[138] In England and Wales, in 1861, there were employed in making machinery, 60,807 persons, including the masters and their clerks, &c., also all agents and business people connected with this industry, but excluding the makers of small machines, such as sewing-machines, &c., as also the makers of the operative parts of machines, such as spindles. The total number of civil engineers amounted to 3,329.

[139] Since iron is one of the most important raw materials; let me here state that, in 1861, there were in England and Wales 125,771 operative iron founders, of whom 123,430 were maim 2,341 females. Of the former 30,810 were under, and 92,620 over 20 years.

[140] "A family of four grown-up persons, with two children as winders, earned at the end of the last, and the beginning of the present century, by ten hours' daily labour, L4 a week. If the work was very pressing, they could earn more.... Before that, they had always suffered from a dificient supply of yarn." (Gaskell, l. c., pp. 25-27.) [141] F. Engels, in "Lage, &c.," points out the miserable condition of a large number of those who work on these very articles of luxury.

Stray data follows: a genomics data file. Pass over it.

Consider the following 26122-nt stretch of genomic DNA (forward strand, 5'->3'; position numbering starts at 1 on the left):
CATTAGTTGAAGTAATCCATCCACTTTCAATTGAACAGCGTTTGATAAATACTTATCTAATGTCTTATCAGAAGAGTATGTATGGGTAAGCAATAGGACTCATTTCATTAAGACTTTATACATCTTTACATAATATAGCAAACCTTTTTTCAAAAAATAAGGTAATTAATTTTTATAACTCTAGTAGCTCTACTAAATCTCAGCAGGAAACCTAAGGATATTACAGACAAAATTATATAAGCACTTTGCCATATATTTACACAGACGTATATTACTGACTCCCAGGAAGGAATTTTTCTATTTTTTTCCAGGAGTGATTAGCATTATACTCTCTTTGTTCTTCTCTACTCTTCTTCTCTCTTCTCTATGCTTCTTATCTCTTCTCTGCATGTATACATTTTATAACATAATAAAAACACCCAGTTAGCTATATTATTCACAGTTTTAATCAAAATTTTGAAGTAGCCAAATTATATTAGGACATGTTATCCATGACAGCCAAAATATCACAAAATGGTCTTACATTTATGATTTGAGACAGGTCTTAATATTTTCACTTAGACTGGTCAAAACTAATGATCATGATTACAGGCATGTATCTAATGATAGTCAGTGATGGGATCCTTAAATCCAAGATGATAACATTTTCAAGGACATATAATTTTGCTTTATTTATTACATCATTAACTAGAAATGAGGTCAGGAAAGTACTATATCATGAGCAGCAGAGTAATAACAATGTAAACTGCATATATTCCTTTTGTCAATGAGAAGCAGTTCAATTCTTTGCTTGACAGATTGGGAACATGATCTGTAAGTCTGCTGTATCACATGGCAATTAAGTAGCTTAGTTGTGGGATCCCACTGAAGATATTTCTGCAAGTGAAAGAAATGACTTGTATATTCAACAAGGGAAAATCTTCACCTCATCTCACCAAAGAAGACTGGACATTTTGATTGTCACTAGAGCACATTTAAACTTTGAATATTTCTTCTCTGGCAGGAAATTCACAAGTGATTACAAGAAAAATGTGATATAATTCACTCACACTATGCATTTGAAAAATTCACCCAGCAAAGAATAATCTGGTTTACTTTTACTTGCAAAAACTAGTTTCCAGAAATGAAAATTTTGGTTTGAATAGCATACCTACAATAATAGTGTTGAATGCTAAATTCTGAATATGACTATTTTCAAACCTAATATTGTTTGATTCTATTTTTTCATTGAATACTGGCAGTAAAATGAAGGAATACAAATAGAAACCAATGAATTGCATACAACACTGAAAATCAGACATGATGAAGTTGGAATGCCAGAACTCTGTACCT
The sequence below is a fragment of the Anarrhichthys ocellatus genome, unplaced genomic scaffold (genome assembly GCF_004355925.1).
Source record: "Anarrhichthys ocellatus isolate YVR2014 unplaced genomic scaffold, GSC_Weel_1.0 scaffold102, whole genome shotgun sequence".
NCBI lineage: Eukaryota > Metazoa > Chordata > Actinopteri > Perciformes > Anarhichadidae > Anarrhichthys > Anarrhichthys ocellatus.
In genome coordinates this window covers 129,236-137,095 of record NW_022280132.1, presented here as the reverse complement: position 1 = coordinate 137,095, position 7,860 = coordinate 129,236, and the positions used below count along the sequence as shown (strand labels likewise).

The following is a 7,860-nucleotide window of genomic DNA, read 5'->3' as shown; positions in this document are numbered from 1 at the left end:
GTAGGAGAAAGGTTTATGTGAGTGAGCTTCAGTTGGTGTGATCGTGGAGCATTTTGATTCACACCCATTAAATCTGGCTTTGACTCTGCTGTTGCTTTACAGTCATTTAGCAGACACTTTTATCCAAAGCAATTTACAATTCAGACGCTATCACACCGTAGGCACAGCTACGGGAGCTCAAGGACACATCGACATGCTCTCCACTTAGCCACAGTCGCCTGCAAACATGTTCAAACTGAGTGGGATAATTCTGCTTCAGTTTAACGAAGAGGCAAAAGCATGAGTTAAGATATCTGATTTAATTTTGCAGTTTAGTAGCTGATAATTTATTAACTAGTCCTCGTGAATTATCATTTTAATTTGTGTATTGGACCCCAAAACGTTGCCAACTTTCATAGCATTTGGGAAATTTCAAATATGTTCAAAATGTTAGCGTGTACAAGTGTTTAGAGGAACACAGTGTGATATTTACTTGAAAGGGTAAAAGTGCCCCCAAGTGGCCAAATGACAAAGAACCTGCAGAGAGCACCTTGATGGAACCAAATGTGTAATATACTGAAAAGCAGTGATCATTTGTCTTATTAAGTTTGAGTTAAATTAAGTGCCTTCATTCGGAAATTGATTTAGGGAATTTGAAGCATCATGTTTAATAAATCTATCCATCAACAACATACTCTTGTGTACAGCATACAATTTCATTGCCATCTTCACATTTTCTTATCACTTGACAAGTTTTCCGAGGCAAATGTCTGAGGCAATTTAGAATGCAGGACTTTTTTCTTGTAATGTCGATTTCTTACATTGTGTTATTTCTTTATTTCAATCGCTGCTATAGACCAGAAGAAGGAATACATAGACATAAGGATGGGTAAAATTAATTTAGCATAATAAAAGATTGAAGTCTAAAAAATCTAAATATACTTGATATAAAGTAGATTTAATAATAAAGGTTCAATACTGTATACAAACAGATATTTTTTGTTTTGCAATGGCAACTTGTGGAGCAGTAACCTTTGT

See also numerous instances in the "Reports of the Children's Employment Commission."

[142] In 1861, in England and Wales, there were 94,665 sailors in the merchant service.

[143] Of these only 177,596 are males above 13 years of age.

[144] Of these, 30,501 are females.

[145] Of these, 137,447 males. None are included in the 1,208,648 who do not serve in private houses. Between 1861 and 1870 the number of male servants nearly doubled itself. It increased to 267,671. In the year 1847 there were 2,694 gamekeepers (for the landlords' preserves), in 1869 there were 4,921. The young servant girls in the houses of the London lower middle class are in common parlance called "slaveys."